Remove Contingencies

With a standard purchase, there are many contingencies that a normal buyer would move forward with a home purchase. With the guidance of a competent and knowledgeable attorney, lender, or real estate professional, a home buyer can consider moving forward, removing some of the standard contingencies in a contract which would usually pique the interest of a seller.

A Title Contingency is one when a seller is responsible to provide a clear title with no outstanding liens or clouds (issues) against the property. If the seller has some skeletons in their closet with some old liens, judgements or violations that they aren’t in a position to resolve – a potential home buyer can utilize these insecurities (if fully understood) to gain the favor of the sellers who might not be able to resolve these issues in a timely manner. Again, a competent professional should be utilized to consider an option like this.

Increase the Downpayment

For the risk-averse buyers who aren’t looking to be overly aggressive with any type of creative offer, they can maintain their financing contingencies but put down a considerably larger downpayment. For a seller, or their attorney, seeing a 30 or 40 or 50 downpayment is just the assurance they need to know they are dealing with a competent and qualified buyer. And guess what, just because you say you are putting down 50% doesn’t mean that you actually have to. Contact me directly for details on that.

Best Offer Upfront

Typically, an all-cash buyer is motivated by a quick deal with a discounted price as a result of their “amazing” offer. Sometimes, much more important and appealing to a seller is “the bottom line” dollar in their pocket, as compared to the bottom fishing vultures offer. More often than not, depending on the circumstances of a seller, a solid offer with more money netted to the seller could prevail over a cheaper cash offer. Occasionally, an aggressive offer with a firm deadline for acceptance is appropriate in certain circumstances, putting the pressure on the seller to act quickly on the presented offer.

Accommodate the Seller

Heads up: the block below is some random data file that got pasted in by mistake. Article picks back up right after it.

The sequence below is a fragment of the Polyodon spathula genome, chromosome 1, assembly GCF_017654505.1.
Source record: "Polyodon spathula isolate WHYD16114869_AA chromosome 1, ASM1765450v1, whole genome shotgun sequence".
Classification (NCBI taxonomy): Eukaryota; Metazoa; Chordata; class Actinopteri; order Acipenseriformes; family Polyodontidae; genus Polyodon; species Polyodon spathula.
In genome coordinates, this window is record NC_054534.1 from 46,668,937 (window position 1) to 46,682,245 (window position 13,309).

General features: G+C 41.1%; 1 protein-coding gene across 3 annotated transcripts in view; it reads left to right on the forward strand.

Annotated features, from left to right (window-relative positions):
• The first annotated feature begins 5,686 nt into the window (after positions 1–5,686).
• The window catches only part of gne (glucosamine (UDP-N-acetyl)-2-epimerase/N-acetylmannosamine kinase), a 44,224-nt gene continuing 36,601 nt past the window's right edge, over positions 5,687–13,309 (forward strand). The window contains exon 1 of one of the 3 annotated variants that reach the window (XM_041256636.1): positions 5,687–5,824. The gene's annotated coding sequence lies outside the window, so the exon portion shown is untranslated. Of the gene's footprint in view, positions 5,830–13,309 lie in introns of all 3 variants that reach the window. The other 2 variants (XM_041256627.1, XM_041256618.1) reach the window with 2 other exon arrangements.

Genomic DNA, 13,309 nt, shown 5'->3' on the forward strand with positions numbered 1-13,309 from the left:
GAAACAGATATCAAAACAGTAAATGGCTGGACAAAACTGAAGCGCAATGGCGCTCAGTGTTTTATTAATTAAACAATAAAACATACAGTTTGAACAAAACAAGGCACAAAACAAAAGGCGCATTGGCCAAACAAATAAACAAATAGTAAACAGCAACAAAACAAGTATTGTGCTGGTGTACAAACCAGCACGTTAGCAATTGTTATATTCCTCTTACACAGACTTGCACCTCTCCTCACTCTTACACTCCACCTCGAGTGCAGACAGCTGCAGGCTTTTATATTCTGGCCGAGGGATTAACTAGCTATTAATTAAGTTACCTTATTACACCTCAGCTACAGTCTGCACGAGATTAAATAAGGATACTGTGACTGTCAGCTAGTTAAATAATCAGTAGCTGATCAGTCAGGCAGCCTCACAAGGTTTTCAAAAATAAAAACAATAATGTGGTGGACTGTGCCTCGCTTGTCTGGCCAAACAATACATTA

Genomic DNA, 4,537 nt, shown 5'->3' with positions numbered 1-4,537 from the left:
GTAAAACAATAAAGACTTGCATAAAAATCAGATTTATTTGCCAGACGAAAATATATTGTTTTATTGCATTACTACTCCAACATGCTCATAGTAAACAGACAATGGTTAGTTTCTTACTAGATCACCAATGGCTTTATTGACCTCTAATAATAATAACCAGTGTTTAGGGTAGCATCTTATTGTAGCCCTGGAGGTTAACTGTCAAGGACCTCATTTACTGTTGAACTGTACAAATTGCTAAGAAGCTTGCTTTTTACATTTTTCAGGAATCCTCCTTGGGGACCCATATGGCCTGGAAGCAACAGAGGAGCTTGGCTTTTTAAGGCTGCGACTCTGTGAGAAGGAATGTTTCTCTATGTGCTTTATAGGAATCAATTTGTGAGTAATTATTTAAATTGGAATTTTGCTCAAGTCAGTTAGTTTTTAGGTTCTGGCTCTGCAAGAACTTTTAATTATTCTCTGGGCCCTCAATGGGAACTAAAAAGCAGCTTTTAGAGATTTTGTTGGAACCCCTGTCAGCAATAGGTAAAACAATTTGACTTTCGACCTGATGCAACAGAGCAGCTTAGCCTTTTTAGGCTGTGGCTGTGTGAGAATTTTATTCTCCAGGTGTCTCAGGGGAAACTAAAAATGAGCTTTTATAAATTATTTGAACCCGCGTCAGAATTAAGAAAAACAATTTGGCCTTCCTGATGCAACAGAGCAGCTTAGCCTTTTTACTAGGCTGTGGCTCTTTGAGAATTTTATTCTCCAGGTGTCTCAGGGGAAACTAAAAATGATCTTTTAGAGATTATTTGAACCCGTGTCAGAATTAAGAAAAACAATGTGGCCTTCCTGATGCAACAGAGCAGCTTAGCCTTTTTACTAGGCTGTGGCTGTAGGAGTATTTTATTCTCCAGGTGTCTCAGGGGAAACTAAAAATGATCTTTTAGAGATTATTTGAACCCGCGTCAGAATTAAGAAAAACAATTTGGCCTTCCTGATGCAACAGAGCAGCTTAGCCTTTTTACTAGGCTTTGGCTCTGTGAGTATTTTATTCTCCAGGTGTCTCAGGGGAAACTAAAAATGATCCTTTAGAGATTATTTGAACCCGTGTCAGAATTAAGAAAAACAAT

Know thy sellers! Find out what’s motivating the seller. Are they in a hurry to move? Are they interested in a long-term contract and late closing? Are they flexible with closing conditions? Do they have a place to go? Do they need a lease-back option? More often than not, a buyer using an all-cash offer is looking to move quickly and time is of the essence to get to the closing table so they can move or start demolition. Along those lines, perhaps the seller is very emotionally attached to their home, and knowing that a buyer with a small family will be moving in and maintaining or preserving the home as they had it might be more appealing to them than dealing with a disconnected fix-and-flip buyer.

Caveats

Long-term cash buyers can be a sign of concern for the housing market, and something everyone should pay close attention to as a buyer or seller. With the stock market in the US and abroad having a terrible bout thus far in 2016, some analysts are starting to strongly predict a market sell-off and the competition from all-cash buyers might start dwindling. Until that time, however, all-cash buyers are a source of serious competition to a traditional buyer and knowing how to compete against those offers are critical.

I can’t tell you home many times I have had a client who was up against an all-cash offer, and with the proper guidance from myself and other competent real estate professionals, their offer was accepted in lieu of the all-cash offer. The options are numerous and with an experienced real estate and financing professional your interest can be preserved and your offer can be heard.

To learn more about Shmuel Shayowitz, click here or complete this form to be connected with Shmuel:

Tagged with →  
Share →